Inter are 2-1 up and in the dying moments of the game, Roma are pushing forward leaving quite a lot of space as you would. This is exploited by Achraf Hakimi and Lukaku who are quick enough to hit Roma on a quick two-man counterattack. Hakimi is in the box and Lukaku is in a perfect position to tap the ball into an open net.
Against Sassuolo, he showcased his intelligent and direct movement, by attacking the space left by the absent opposition center-back who was following Lukaku throughout his deep run, to get in behind the defensive line, receive Ashley Young’s looping cross, and heads it in. This also showcases Lukaku’s ability to attack the space in transition well.
Once again, his goal-scoring instincts, on-ball movement, and striking technique are on full display, Lukaku makes this goal off his own run takes it from the halfway line, and the ghost run by Lautaro Martínez is helping to drag defenders away and create space for Lukaku to get the shot off quickly and that’s what he does generate enough power to beat the keeper far post from a static position, and is demonstrating improving balance both when shooting and when making off-the-ball runs.
Movement, Link-up Play & Creativity
I chose to combine these 3 specific areas of Lukaku’s game in one section, due to them being linked one way or another, and at the same time constitute Lukaku’s most improved strengths. Starting off, as seen above, Lukaku loves to operate on the right flank in Conte’s system 3-5-2 there is usually 2 center forwards (Lukaku and Martínez always led the line as the main center-forwards) Lukaku is asked to be the target for Martínez to make runs off, his ability to create shots for his teammates – is mainly based on the central and right channels.
In the instance above, Lukaku makes a trademark run down the right flank and knocks the ball down the line beating AC Milan defender Alessio Romagnoli for pace getting himself into the box. He is very intelligent in regards to movement off the ball, with respect to the movement of others. Meaning, he knows what spaces to occupy, depending on what spaces his teammates will occupy. This is especially useful for a team with a system that implements positional play.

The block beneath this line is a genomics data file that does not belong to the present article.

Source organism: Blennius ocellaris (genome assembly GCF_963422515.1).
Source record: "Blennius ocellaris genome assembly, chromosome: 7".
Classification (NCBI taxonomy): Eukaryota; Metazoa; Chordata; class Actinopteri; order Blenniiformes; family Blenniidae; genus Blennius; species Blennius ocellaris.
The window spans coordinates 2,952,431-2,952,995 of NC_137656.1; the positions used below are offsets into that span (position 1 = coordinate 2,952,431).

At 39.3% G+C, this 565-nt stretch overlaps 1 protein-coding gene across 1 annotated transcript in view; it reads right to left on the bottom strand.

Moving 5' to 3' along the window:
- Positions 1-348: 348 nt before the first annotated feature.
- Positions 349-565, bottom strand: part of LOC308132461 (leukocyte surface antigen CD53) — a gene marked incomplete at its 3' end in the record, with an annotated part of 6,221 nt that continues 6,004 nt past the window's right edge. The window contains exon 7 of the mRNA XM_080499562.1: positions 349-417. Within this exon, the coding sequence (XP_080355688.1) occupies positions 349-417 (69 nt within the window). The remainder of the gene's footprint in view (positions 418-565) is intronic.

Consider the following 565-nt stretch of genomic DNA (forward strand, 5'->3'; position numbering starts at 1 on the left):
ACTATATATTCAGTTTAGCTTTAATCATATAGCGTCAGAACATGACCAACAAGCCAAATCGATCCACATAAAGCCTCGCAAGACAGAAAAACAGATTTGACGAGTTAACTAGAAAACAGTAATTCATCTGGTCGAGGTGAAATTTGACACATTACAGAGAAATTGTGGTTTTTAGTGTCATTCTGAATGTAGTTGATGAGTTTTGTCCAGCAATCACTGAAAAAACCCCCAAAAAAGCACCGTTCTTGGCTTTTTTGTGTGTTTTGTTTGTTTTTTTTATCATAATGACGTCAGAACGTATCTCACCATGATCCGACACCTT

Romelu is adequate at wide forward play, as he possesses excellent power and quickness in his run, however, he can struggle to keep control of the ball when contested in a duel by tall & physical defenders but this rarely happens. His frame is lean but big standing at 6’3 and weighing 92 kgs.
In the example above, Lukaku controls the ball with very little pressure then knocks the ball out wide to Nicolò Barella, who is running from deep on the right flank. He also has great ball control in tight spaces, which is an ideal skill when playing against a low defensive block, which usually means that the center forward is surrounded by multiple bodies. Lukaku is sufficient at “target-man” play, as he maintains great technique on knock-downs and as stated he’s physical stature allows him to perform this skill at a good level.
Numbers-wise, he had 11 assists on 7.8 xAssists this season in the Serie A, 1.5 key passes per 90, as well as 0.75 goal-creating actions per 90, which ranks in the 95th percentile among forwards in the Serie A. Great creative numbers for a center-forward, especially one who is his team’s main goal scorer. This just emphasizes the point that Lukaku’s overall game has vastly improved to the point where he offers creativity and not just goals.
Lukaku’s heat map for Inter Milan in 2020/21 [SofaScore].
As previously discussed, straight after linking play, Lukaku looks to turn and run into good spaces – this is just one example of how impressive his movement is. One particular area in which Lukaku is impressive is attacking the space between the defense – he does this both in transitions and when inside of the area. It is usually the spaces between the center-back and the full-back which he moves into.
In this example, Martínez is being tightly marked by an opposition defender who has followed his run, but then after a switch out wide initial turnover, Lukaku shows a quick burst of pace and moves into space leaving a clear area for Hakimi to cross it to Martínez. Lukaku recognizing the large space ahead of him and moving into it shows his intelligence in his movement.
In this example, Lukaku sees the space with his first movement and then exploits it in his second movement. The ball is out on the right and Hakimi is setting himself to cross into the area. After an initial movement from outside the box, Lukaku accelerates his run towards the front post – creating a direct and powerful run in one direction.
Hakimi plays the ball right in the face of the goal to the front and Lukaku connects with the ball but is unable to guide the shot past the keeper. Nevertheless, these kinds of movements in and around the area have helped Lukaku score many goals, but his movement in transitions is very effective.
All in all, Romelu Lukaku has put himself in the conversation of being one of the best center-forwards in the world. His link-up play, creativity, pressing, striking technique – a player capable of doing everything a coach asks of him, have all improved in the last two years under the coaching of Antonio Conte and the environment of the Italian game and with a reported, £97 million switch back to Stamford Bridge on the horizon, for the way Thomas Tuchel’s Chelsea play, there is no striker better suited than Lukaku in my personal opinion and most importantly his presence and intelligence will open up space for our talented display of attackers.
By: Raphael Adelugba / @RaphaelAdelugb0
Featured Image: @GabFoligno / Jonathan Moscrop – Getty Images
*Data used in the piece is courtesy of fbref.com and Sofascore and game footage was taken from Full Match Sports*